The best retailers combine bricks and clicks — Richard Schmalensee

MIT Sloan Professor Richard Schmalensee

MIT Sloan Professor Richard Schmalensee

From Harvard Business Review

Retail profits are plummeting. Stores are closing. Malls are emptying. The depressing stories just keep coming. Reading the Macy’s, Nordstrom, and Target earnings announcements is about as uplifting as a tour of an intensive care unit. The Internet is apparently taking down yet another industry. Brick and mortar stores seem to be going the way of the yellow pages. Sure enough, the Census Bureau just released data showing that online retail sales surged 15.2 percent between the first quarter of 2015 and the first quarter of 2016.

But before you dump all of your retail stocks, there are more facts you should consider. Looking only at that 15.2 percent “surge” would be misleading. It was an increase was on a small base of 6.9 percent. Even when a tiny number grows by a large percentage terms, it is often still tiny.

More than 20 years after the internet was opened to commerce, the Census Bureau tells us that brick and mortar sales accounted for 92.3 percent of retail sales in the first quarter of 2016. Their data show that only 0.8 percent of retail sales shifted from offline to online between the beginning of 2015 and 2016.

So, despite all the talk about drone deliveries to your doorstep, all the retail execs expressing angst over consumers going online, and even a Presidential candidate exclaiming that Amazon has a “huge antitrust problem,” the Census data suggest that physical retail is thriving. Of course, the shuttered stores, depressed execs, and tanking stocks suggest otherwise. What’s the real story?

Read More »

Shopping online probably won’t save you money — Alberto Cavallo

MIT Sloan Asst. Prof. Alberto Cavallo

MIT Sloan Assistant Professor Alberto Cavallo

From MarketWatch

If you’re a bargain hunter, it’s common to spend time researching prices before making purchases. After all, you wouldn’t want to buy a washing machine at your local Lowes store only to find a lower price offered on Lowes.com. However, I found in a recent study that retailers’ offline and online prices are the same more than 70% of the time.

That’s good news for consumers, who don’t need to worry about price comparisons when deciding whether to use a retailer’s website or visit a local store. They can choose instead based on other factors like convenience and product availability.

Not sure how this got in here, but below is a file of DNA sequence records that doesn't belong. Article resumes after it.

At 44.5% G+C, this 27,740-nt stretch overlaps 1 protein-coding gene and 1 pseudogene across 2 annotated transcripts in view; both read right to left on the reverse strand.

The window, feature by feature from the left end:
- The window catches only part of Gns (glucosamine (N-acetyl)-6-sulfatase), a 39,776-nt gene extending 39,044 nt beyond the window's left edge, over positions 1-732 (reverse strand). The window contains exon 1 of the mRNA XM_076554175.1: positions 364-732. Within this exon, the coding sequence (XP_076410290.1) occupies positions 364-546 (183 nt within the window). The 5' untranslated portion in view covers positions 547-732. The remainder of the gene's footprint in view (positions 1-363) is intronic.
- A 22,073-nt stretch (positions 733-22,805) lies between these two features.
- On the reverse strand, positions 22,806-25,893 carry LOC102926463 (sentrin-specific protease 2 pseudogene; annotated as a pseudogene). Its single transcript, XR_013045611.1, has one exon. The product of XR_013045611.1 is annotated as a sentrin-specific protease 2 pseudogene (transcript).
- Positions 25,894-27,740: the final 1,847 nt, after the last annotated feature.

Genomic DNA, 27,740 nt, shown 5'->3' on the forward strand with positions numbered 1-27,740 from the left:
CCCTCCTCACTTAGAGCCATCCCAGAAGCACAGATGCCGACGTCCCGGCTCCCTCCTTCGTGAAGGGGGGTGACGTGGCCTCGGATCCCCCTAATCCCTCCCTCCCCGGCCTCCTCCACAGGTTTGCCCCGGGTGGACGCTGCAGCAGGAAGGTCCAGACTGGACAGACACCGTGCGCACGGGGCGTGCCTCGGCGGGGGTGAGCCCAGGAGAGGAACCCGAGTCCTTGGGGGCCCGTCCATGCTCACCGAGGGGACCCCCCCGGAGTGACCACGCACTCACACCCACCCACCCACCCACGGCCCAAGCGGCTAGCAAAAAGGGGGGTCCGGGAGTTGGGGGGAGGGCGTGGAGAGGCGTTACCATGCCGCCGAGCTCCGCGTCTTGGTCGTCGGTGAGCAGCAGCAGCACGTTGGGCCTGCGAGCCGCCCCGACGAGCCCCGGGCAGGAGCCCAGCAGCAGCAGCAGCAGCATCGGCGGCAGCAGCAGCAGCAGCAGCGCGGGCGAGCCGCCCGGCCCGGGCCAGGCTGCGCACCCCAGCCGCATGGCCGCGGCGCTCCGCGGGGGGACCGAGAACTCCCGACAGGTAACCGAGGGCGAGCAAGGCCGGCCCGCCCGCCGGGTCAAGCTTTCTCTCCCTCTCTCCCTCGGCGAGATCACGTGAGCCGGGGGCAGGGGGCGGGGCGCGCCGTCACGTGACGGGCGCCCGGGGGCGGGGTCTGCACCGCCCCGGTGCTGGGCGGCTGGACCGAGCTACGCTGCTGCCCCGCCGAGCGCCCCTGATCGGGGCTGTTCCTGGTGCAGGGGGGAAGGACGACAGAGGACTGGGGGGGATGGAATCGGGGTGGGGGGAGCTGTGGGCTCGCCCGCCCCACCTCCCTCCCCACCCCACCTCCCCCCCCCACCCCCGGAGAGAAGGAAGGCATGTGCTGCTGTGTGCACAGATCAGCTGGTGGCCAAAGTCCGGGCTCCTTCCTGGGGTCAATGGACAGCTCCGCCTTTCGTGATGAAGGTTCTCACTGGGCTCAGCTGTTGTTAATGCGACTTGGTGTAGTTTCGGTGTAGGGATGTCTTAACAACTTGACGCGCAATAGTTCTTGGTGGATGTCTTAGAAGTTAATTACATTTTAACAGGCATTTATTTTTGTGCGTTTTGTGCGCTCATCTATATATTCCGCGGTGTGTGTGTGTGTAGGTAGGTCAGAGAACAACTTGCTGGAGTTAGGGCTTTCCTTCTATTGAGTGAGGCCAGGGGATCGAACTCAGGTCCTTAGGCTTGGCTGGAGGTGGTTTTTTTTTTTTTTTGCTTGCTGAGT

This finding is important for economists too. Online prices are increasingly being used in measurement and research applications, including studies of pricing behaviors, price stickiness, international relative prices, and exchange-rate dynamics. Many national statistical offices are even considering the use of online data in official consumer price Indexes.

Read More »

Using optimization to improve bundle recommendations and pricing – Georgia Perakis

MIT Sloan Prof. Georgia Perakis

MIT Sloan Professor Georgia Perakis

From The Huffington Post

When you shop online, it is common for retailers to offer additional items in a bundle to try to increase sales. For instance, if you are buying towels, the seller may offer matching washcloths. Or if you are buying an airline ticket, you may be asked if you also want to purchase inflight Wifi and premium seating. If this “bundle” is appealing to you in terms of the items offered and the price, you might be motivated to buy it all. If not, the items or services are left on the table, eventually getting marked down even more.

With the online market projected to grow 57% from 2013 to 2018, retailers have the potential to significantly increase their profits through bundling. This strategy can be beneficial for customers too if they are presented with desirable items they otherwise may have missed — and at better prices. The key is creating an attractive enough bundle to incentivize the buyer to click “add to cart.”

Read More »